Statements from the VA in response to Channel 2 report from Oct. 14

Tonight, received the VA’s response to allegations we broadcast on Channel 2 Action News at 6p.m. from staffers in the Atlanta VA Community Care Department. Tuesday night we had sent the VA a detailed list of allegations for response in an anticipation of the Wednesday evening broadcast of our report.

The agency says, in part:

"All Atlanta VA Health Care System patients in need of treatment are getting it in the most timely fashion possible – whether at our facility or in the community. No patients are encountering clinically significant delays.

"Every Atlanta VAHCS consult is reviewed by an in house provider before it is sent to community care to ensure all urgent and time sensitive requests are handled as soon as possible. Both before and throughout the pandemic, all VA health care facilities have been providing same-day services in primary and mental health for Veterans who need them.

"The volume of community care requests is fluctuating because of the pandemic.

"The crux of this matter is that many community providers were not accepting referrals for certain services during COVID-19.

"In instances where community providers are not accepting referrals, VA is offering Veterans any needed services at VA facilities.

"The crux of this matter is that many community providers were not accepting referrals for certain services during COVID-19.

“In instances where community providers are not accepting referrals, VA is offering Veterans any needed services at VA facilities.”

In response to some of the allegations, the VA asked us to provide more information “so we can look into it right away.” The agency also responded to a number of specific allegations we forwarded from Community Care staffers.

Concerning allegations backlogs can run weeks or months longer than they should. (One community care staffer reports a veteran told him he waited at least a year for treatment), the VA responded, "The pandemic led to a lag in referrals among all health care providers – not just VA – because many community providers were not accepting referrals for certain services during COVID-19.

"Atlanta VA Health Care System’s outstanding community care requests are mostly for preventive care that is appropriately scheduled three to six months – or even longer – in advance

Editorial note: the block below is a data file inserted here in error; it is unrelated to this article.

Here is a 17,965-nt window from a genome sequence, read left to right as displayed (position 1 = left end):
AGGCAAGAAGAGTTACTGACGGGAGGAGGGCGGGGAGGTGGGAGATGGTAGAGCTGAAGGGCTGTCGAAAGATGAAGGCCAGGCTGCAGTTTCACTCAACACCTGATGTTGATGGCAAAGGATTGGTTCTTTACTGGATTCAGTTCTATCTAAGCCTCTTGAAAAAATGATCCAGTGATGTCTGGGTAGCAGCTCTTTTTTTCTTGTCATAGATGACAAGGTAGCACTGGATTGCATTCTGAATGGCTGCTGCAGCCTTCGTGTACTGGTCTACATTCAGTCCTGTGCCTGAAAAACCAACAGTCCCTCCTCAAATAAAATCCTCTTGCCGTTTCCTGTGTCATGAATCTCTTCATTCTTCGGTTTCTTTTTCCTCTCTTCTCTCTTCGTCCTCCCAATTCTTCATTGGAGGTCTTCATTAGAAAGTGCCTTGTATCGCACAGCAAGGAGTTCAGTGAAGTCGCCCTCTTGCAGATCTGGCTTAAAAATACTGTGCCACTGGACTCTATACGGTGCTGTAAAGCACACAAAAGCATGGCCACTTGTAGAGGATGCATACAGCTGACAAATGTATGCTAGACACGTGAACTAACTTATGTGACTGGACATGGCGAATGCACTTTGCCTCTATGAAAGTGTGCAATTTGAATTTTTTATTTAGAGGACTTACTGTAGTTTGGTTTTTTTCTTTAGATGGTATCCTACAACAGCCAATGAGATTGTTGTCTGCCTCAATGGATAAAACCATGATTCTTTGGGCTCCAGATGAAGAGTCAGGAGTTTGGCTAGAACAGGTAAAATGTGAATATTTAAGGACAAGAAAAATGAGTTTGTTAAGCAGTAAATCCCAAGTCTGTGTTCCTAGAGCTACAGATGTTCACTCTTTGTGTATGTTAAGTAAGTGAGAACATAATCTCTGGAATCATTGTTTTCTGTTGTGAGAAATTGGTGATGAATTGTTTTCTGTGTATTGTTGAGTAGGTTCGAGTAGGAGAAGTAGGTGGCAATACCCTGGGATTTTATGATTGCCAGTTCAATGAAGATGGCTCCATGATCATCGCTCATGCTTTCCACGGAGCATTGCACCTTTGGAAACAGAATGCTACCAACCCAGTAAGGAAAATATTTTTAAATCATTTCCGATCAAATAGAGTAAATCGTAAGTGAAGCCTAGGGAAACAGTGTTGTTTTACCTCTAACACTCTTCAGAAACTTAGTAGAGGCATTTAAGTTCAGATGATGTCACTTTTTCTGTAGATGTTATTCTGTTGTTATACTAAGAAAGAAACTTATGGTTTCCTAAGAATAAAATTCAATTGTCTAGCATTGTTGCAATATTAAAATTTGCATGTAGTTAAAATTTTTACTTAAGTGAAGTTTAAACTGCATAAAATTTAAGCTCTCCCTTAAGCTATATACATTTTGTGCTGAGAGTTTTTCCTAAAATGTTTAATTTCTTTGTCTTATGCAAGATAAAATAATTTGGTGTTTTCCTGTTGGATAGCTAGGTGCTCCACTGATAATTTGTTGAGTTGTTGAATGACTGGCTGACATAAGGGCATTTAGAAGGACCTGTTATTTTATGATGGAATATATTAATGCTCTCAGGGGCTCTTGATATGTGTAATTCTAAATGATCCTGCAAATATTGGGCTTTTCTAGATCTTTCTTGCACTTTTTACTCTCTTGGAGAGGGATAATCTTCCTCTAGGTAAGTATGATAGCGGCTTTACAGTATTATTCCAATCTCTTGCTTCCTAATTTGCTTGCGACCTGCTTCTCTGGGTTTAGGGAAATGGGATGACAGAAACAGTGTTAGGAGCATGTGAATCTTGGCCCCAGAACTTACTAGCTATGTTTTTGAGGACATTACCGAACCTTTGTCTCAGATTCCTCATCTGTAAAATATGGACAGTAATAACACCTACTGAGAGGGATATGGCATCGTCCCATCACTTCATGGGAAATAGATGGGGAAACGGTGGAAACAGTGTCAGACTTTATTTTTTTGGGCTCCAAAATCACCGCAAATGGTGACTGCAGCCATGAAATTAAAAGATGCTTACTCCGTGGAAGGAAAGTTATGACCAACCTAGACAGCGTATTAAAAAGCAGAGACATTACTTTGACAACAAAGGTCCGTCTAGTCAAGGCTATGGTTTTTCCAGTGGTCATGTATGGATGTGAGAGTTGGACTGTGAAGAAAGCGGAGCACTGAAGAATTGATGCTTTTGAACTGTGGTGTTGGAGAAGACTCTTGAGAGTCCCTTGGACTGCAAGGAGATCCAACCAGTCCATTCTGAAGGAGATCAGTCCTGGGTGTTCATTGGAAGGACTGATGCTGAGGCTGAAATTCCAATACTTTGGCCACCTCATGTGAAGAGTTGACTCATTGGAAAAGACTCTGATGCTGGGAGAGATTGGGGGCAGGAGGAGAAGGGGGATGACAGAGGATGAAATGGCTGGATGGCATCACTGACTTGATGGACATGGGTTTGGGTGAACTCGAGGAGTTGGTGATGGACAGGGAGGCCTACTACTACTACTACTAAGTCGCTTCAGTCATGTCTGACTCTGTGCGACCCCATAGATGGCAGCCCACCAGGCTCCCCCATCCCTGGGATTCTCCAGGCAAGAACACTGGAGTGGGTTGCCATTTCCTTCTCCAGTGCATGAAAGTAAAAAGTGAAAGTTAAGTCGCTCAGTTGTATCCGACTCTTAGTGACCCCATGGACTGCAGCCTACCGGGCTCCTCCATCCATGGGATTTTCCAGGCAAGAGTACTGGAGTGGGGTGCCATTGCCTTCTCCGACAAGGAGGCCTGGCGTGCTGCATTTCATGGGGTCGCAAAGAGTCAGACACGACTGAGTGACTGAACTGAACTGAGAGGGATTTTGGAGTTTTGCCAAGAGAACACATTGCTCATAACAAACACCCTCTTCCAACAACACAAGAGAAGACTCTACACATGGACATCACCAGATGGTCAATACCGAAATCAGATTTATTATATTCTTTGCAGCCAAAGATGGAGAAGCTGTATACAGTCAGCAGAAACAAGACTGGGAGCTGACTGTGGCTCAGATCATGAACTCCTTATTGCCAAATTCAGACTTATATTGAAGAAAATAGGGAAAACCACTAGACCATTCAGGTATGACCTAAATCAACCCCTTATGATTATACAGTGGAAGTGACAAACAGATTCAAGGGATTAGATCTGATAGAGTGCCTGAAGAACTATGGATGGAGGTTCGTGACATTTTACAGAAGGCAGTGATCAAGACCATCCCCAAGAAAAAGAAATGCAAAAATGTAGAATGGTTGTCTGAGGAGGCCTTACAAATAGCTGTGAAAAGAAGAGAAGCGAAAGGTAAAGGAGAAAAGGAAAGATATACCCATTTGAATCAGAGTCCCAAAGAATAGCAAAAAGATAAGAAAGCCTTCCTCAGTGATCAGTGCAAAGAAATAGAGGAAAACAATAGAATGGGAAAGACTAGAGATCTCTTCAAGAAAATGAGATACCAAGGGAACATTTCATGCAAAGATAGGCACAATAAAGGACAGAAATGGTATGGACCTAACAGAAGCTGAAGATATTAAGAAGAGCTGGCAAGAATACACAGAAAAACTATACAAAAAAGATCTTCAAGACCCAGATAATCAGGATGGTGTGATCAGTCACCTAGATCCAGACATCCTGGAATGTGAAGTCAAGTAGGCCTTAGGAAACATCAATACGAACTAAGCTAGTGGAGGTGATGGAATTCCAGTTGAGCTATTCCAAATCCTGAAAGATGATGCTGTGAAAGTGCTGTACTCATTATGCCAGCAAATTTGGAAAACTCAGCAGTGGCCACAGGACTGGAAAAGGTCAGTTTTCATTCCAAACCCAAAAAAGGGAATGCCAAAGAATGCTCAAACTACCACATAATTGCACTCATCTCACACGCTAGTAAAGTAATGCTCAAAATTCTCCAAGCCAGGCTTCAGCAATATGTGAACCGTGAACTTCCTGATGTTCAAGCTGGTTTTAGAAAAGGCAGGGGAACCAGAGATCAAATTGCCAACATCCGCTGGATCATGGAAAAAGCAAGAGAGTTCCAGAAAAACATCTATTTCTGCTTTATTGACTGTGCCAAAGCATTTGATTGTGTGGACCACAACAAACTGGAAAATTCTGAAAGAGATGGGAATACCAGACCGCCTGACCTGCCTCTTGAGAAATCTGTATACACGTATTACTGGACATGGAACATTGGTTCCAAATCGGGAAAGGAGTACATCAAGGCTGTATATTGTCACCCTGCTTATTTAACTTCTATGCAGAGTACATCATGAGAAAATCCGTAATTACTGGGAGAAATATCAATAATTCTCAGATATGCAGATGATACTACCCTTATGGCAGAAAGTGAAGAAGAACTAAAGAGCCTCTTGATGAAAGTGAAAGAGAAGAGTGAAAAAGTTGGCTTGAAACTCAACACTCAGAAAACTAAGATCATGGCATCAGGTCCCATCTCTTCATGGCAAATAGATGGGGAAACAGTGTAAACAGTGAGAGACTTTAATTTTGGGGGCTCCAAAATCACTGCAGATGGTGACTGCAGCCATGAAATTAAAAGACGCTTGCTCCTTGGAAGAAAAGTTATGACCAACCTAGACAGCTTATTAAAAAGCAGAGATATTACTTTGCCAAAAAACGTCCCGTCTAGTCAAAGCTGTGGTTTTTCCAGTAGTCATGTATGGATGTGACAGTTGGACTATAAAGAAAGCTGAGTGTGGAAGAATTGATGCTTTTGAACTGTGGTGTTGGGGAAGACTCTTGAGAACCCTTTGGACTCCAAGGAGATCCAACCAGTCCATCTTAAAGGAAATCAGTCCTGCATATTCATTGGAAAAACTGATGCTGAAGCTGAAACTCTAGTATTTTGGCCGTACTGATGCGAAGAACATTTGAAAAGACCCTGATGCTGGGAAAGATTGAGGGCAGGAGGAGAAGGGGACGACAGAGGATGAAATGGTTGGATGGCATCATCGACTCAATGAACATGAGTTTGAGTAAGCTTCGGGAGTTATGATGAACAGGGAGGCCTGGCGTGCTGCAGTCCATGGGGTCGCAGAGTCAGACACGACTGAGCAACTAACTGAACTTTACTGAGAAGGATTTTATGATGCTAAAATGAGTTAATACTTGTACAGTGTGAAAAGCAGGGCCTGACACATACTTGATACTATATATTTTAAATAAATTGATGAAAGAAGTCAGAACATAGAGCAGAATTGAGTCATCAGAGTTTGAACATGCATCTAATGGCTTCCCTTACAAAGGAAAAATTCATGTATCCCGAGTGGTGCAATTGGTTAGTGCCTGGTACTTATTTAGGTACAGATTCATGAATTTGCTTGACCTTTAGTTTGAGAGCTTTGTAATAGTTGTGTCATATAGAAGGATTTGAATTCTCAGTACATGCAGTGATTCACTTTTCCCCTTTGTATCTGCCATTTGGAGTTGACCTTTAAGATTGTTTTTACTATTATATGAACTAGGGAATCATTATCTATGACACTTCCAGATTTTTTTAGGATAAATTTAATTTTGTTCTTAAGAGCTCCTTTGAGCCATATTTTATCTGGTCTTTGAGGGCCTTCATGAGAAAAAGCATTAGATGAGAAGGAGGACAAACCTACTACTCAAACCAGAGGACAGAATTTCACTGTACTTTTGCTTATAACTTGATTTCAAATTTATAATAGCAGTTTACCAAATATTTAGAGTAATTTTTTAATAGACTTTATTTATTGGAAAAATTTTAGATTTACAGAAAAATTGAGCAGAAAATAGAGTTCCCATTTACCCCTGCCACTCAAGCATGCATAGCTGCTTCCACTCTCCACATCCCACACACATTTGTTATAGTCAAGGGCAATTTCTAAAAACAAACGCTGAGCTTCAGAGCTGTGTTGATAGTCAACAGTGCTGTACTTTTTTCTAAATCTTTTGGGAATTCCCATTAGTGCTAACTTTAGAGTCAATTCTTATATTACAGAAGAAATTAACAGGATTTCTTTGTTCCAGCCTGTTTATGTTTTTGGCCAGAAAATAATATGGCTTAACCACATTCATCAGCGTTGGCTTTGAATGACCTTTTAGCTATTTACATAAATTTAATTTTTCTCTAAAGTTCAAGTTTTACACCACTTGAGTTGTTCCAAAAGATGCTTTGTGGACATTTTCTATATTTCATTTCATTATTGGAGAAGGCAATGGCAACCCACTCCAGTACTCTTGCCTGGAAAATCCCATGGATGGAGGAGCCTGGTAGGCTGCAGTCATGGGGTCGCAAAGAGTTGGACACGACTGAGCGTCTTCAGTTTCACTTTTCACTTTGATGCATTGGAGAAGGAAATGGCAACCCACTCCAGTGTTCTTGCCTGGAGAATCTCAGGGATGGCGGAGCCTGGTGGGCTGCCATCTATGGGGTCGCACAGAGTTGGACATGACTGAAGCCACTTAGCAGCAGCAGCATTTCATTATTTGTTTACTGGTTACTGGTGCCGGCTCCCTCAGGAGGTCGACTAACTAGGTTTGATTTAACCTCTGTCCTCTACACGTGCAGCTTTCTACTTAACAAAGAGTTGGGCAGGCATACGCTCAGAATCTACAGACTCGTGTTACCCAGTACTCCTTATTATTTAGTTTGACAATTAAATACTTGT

"Every Atlanta VAHCS consult is reviewed by an in house provider before it is sent to community care to ensure all urgent and time sensitive requests are handled as soon as possible. Both before and throughout the pandemic, all VA health care facilities have been providing same-day services in primary and mental health for Veterans who need them.

“To be clear: all Atlanta VA Health Care System patients in need of treatment are getting it in the most timely fashion possible – whether at our facility or in the community. No patients are encountering clinically significant delays.”

Concerning an allegation community care has been delayed for thousands of veterans in Georgia, the agency responded: “The pandemic led to a lag in referrals among all health care providers – not just VA – because many community providers were not accepting referrals for certain services during COVID-19.”

Community care staffers indicated to Channel 2 that delays in care for veterans are partly the fault of failed leadership at the Atlanta VA; there has been a revolving door of managers overseeing community care there and some have little or no background in community care, leaving them unable to offer solutions to problems. The response: “That’s not true. The Atlanta VA Health Care System has been working continuously to improve its Community Care department.”

The agency listed improvements including:

--"We have installed a new community care leadership team in early 2020, including a new Associate Chief of staff for care in the community.

-- “After the Associate Chief of staff for care in the community unexpectedly passed in September, we brought in someone from another VA medical center with extensive knowledge of both community care and group practice management.”

-- “We have standardized the community care consult process”

--"Increased Community Care employees by 20 percent in the past year."

Concerning a report some providers are not scheduling until next year, the VA alleged "a fundamental misunderstanding of how the medical appointment scheduling and referral process works. Preventive care is routinely and appropriately scheduled three to six months – or even longer – in advance.

We also sought the VA’s response on what we were told about a document shows, including that, as of September 25th, out of 28,145 referrals for veterans to get care in the community from the Atlanta VA, 5,458 referrals had been sitting with no action or follow-up more than thirty days, and 397 referrals had been sitting for more than three months with no action.

“Please provide the referenced document,” The VA said.